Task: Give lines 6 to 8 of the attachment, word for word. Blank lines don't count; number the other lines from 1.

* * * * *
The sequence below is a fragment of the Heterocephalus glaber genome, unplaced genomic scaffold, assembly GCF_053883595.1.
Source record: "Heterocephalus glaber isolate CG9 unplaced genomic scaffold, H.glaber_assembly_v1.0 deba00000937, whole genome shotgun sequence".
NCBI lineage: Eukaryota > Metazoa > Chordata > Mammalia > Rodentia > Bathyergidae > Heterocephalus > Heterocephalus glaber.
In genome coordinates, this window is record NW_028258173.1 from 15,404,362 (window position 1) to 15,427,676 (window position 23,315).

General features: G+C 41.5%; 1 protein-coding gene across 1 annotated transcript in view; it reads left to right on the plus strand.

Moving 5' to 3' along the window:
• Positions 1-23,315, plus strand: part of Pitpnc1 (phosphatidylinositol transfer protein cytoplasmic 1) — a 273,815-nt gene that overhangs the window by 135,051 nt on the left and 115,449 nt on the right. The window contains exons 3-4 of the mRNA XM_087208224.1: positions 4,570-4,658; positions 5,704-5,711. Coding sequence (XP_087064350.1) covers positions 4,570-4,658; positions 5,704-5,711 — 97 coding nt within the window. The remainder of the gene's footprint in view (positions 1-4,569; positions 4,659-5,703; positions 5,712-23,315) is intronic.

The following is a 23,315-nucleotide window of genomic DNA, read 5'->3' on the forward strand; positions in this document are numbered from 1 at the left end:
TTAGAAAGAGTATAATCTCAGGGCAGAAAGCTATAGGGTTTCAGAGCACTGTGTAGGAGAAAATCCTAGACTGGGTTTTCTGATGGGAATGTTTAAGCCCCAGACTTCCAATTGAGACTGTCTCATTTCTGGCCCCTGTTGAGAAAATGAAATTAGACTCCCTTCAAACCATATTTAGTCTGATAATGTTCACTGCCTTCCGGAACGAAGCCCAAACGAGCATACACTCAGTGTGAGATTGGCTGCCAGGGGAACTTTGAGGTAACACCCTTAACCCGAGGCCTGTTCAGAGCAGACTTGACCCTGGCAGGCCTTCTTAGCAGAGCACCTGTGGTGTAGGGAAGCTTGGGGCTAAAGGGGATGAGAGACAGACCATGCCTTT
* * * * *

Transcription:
Moving 5' to 3' along the window:
• Positions 1-23,315, plus strand: part of Pitpnc1 (phosphatidylinositol transfer protein cytoplasmic 1) — a 273,815-nt gene that overhangs the window by 135,051 nt on the left and 115,449 nt on the right. The window contains exons 3-4 of the mRNA XM_087208224.1: positions 4,570-4,658; positions 5,704-5,711. Coding sequence (XP_087064350.1) covers positions 4,570-4,658; positions 5,704-5,711 — 97 coding nt within the window. The remainder of the gene's footprint in view (positions 1-4,569; positions 4,659-5,703; positions 5,712-23,315) is intronic.

The following is a 23,315-nucleotide window of genomic DNA, read 5'->3' on the forward strand; positions in this document are numbered from 1 at the left end: